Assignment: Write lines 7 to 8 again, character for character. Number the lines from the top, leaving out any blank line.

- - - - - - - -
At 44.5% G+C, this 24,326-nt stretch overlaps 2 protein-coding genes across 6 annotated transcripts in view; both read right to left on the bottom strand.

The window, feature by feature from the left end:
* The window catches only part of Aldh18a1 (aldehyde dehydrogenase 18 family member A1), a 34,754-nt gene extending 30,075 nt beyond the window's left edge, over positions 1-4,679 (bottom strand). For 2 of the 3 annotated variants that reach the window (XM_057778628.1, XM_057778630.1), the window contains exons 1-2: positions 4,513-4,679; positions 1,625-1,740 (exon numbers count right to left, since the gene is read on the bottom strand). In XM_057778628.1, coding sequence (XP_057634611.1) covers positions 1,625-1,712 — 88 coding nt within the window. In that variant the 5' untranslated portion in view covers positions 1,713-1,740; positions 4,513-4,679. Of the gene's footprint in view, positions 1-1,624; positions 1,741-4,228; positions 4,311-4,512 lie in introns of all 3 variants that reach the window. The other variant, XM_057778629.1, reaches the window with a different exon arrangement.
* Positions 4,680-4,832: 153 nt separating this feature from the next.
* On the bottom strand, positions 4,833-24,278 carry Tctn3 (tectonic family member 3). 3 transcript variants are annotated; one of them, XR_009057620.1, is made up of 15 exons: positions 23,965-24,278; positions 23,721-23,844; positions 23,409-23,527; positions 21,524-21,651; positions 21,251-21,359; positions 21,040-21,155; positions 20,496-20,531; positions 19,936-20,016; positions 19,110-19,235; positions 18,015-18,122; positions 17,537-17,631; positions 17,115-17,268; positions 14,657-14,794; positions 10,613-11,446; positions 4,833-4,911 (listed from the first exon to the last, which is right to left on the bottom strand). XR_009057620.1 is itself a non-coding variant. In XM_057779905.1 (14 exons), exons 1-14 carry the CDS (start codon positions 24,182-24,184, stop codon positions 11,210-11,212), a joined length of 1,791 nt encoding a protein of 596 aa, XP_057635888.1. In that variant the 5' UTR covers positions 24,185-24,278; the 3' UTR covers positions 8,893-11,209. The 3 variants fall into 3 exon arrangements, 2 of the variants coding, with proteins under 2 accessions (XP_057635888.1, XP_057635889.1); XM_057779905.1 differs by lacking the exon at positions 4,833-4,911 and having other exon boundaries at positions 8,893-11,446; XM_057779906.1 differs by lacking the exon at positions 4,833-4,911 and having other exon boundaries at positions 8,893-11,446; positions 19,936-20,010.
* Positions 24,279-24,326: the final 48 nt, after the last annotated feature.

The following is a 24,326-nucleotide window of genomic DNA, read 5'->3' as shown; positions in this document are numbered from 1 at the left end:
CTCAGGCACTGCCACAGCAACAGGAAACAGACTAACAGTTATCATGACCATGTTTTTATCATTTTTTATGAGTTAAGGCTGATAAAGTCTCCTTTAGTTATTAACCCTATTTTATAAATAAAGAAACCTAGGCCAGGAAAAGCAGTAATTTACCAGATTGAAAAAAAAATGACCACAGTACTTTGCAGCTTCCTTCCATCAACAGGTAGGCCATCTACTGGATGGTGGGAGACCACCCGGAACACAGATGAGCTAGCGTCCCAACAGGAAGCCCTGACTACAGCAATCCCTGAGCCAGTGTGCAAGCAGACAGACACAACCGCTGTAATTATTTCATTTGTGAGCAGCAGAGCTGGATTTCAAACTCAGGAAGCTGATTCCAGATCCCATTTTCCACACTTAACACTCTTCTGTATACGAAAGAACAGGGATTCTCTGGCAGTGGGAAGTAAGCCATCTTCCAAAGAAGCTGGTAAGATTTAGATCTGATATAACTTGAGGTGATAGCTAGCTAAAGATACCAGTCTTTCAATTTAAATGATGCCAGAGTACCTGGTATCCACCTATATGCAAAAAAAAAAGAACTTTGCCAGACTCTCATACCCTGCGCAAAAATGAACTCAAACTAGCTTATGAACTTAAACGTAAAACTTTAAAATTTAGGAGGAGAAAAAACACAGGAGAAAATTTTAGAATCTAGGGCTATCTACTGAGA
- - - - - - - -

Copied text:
The following is a 24,326-nucleotide window of genomic DNA, read 5'->3' as shown; positions in this document are numbered from 1 at the left end:
CTCAGGCACTGCCACAGCAACAGGAAACAGACTAACAGTTATCATGACCATGTTTTTATCATTTTTTATGAGTTAAGGCTGATAAAGTCTCCTTTAGTTATTAACCCTATTTTATAAATAAAGAAACCTAGGCCAGGAAAAGCAGTAATTTACCAGATTGAAAAAAAAATGACCACAGTACTTTGCAGCTTCCTTCCATCAACAGGTAGGCCATCTACTGGATGGTGGGAGACCACCCGGAACACAGATGAGCTAGCGTCCCAACAGGAAGCCCTGACTACAGCAATCCCTGAGCCAGTGTGCAAGCAGACAGACACAACCGCTGTAATTATTTCATTTGTGAGCAGCAGAGCTGGATTTCAAACTCAGGAAGCTGATTCCAGATCCCATTTTCCACACTTAACACTCTTCTGTATACGAAAGAACAGGGATTCTCTGGCAGTGGGAAGTAAGCCATCTTCCAAAGAAGCTGGTAAGATTTAGATCTGATATAACTTGAGGTGATAGCTAGCTAAAGATACCAGTCTTTCAATTTAAATGATGCCAGAGTACCTGGTATCCACCTATATGCAAAAAAAAAAGAACTTTGCCAGACTCTCATACCCTGCGCAAAAATGAACTCAAACTAGCTTATGAACTTAAACGTAAAACTTTAAAATTTAGGAGGAGAAAAAACACAGGAGAAAATTTTAGAATCTAGGGCTATCTACTGAGA